Urban kingfishers making a home on London's waterways
Tomos Brangwyn has been photographing wildlife since he was a child growing up in south London and in recent years has turned his attention to taking pictures of kingfishers living in London's network of concrete water channels.
Here Brangwyn offers an insight into the project which is also part of a film for the BBC's The One Show.
As a young boy growing up in London, kingfishers were the blue, exotic jewels that I saw flash by whilst exploring my local river, the Wandle. It was hardly believable that such a strikingly charismatic bird could be living so close to my home in south London. I soon began cycling to the river after school, trying to get photos of them fishing, with my dad's old film camera.
My first attempts were largely unsuccessful as I never had the big lenses needed to get frame-filling shots and my bicycle would always be vandalised while waiting for the kingfishers to arrive. It wasn't until some 15 years later that I finally mustered up the courage and patience to get the pictures I had always dreamt of.
In the UK, there are fewer than 5,000 breeding kingfisher pairs. They almost exclusively eat fish, making them extremely vulnerable to the effects of waterway pollution caused by agricultural run-off and chemical spills. According to the Royal Society for the Protection of Birds (RSPB), the population of kingfishers has been falling since the 1970s, though this may be starting to improve in some areas as rivers, particularly in cities, get cleaner.
I wanted to document the way that Britain's most colourful resident bird had found an unlikely refuge in drab, litter-strewn concrete channels that people rarely associate with wildlife. Far from just survive, kingfishers were thriving. They had adapted to using concrete pipes as nest holes and had come to tolerate the bustle and hubbub associated with city life.
What made the project even more extraordinary was the way the birds were flourishing on rivers that within the last 50 years had been classed as open sewers. It was an incredible turnaround, largely thanks to the end of industrial activity and the work of local councils and conservation groups which had helped to re-wild sections of river, making areas once again habitable for fish.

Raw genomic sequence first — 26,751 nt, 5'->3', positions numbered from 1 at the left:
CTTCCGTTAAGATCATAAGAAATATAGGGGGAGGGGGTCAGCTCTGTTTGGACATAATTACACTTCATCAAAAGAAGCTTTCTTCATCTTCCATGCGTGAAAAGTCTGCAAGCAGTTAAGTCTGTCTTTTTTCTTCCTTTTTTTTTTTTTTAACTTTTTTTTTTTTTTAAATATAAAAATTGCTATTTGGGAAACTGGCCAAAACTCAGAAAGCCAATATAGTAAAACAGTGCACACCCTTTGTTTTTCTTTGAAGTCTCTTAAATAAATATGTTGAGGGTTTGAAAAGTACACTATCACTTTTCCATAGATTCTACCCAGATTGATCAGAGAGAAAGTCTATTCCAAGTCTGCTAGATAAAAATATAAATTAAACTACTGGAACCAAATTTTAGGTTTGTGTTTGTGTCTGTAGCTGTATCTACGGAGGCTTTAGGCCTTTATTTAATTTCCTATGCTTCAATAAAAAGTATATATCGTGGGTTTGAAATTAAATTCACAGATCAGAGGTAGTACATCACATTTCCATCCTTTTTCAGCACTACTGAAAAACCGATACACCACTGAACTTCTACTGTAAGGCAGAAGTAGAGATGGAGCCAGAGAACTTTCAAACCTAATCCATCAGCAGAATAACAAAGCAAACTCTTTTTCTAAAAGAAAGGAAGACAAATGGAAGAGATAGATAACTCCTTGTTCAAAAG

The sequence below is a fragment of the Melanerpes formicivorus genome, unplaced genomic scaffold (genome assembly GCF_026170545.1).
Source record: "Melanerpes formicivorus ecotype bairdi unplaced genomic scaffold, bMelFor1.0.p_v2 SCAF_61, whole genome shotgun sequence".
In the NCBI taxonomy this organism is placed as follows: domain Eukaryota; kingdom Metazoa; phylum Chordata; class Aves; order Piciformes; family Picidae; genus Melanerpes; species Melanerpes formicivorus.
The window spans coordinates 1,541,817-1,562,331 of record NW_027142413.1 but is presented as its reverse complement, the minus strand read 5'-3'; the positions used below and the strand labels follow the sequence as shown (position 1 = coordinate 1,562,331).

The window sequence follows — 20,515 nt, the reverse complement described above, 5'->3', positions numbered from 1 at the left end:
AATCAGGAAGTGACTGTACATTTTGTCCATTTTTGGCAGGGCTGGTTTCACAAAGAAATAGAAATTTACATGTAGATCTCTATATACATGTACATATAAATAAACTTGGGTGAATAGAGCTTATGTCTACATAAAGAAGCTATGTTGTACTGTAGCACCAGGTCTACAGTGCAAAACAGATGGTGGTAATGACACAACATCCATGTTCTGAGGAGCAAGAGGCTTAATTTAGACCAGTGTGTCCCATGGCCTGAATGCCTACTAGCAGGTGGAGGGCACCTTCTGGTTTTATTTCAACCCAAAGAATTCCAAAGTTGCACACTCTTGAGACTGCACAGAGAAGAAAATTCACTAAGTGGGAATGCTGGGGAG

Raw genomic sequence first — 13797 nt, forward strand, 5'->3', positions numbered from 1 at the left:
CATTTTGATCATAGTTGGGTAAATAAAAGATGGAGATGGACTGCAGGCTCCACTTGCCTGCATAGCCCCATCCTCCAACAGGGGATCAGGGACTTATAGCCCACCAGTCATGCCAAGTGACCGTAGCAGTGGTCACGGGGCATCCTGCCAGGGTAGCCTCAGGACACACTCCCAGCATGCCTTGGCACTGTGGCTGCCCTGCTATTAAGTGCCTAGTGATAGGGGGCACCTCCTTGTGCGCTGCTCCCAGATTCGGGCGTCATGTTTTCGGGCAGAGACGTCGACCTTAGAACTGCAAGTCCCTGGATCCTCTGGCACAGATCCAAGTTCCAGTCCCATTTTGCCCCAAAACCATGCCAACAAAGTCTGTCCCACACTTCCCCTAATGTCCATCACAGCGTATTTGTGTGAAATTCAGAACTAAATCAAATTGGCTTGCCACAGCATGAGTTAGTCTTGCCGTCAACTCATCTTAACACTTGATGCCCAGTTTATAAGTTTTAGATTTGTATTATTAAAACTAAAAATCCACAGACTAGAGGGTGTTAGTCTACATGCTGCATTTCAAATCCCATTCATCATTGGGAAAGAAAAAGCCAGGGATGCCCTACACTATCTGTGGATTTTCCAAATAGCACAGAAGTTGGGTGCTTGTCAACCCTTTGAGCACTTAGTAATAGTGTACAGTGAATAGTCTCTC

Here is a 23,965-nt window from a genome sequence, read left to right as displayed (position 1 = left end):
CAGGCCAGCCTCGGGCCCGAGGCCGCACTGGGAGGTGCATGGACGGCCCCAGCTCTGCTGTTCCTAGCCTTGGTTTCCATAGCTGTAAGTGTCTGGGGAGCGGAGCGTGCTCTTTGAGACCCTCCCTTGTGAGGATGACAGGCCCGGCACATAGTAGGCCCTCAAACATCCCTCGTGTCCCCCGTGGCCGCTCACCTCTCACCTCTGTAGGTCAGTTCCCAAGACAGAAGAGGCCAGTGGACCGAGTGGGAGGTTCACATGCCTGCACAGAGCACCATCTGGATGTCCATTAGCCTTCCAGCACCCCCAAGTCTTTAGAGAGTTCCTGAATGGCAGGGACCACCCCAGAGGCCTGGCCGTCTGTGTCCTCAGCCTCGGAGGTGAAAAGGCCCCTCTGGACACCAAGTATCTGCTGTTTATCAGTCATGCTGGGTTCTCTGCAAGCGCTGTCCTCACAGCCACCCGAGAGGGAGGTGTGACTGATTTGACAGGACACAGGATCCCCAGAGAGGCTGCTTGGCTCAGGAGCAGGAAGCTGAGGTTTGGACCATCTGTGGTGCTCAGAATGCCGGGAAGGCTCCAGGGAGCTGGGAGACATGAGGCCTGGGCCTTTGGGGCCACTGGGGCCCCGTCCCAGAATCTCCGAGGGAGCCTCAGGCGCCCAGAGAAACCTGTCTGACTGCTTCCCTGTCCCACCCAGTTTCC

It took many weeks of close observation to predict where the kingfishers would come and land. Each individual would have a favourite fishing perch and these were often bits of discarded rubbish like metal pipes and shopping trolleys, anywhere that would give the bird a good view down on to a shoal of fish. White streaks of guano and dry fish bones were the most reliable signs that a kingfisher would soon return.
It was then a case of setting up a camera near the area and triggering it with a remote control. I always kept a large distance between myself and the cameras so as to not disturb the birds - their survival depended on them being able to catch fish without interruption.
I tried to make a point of using wide lenses to create more contextual images that would illustrate the story of kingfishers living in such a surprising habitat. It was hoped that I could show the striking juxtaposition between the astounding beauty of the kingfisher and the brutal, concrete nature of their home. It had been manipulated and curtailed by man to every possible extent, yet somehow, wildlife still managed to thrive.
Kingfishers are protected under Schedule 1 of the Wildlife and Countryside Act 1981. It is illegal to take, kill or injure a kingfisher or its nest, eggs or young, or to intentionally disturb the birds during breeding season.